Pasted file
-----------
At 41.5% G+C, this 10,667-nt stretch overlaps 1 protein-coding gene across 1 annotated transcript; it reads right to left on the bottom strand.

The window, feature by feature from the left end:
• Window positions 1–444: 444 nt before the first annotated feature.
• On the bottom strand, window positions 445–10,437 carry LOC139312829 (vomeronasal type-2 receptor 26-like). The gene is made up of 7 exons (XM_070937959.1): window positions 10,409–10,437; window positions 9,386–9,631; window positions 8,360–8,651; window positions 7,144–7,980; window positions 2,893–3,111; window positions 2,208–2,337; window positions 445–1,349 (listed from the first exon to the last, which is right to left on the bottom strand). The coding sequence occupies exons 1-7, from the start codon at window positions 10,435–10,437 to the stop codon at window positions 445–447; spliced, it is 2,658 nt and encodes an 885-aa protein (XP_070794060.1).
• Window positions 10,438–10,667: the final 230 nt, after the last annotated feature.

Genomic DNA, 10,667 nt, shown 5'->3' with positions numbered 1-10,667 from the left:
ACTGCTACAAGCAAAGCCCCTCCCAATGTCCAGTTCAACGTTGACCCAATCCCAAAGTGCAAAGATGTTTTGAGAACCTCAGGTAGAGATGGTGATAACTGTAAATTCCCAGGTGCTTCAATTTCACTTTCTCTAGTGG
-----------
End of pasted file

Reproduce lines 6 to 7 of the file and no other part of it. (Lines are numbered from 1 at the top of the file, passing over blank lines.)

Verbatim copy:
Genomic DNA, 10,667 nt, shown 5'->3' with positions numbered 1-10,667 from the left:
ACTGCTACAAGCAAAGCCCCTCCCAATGTCCAGTTCAACGTTGACCCAATCCCAAAGTGCAAAGATGTTTTGAGAACCTCAGGTAGAGATGGTGATAACTGTAAATTCCCAGGTGCTTCAATTTCACTTTCTCTAGTGG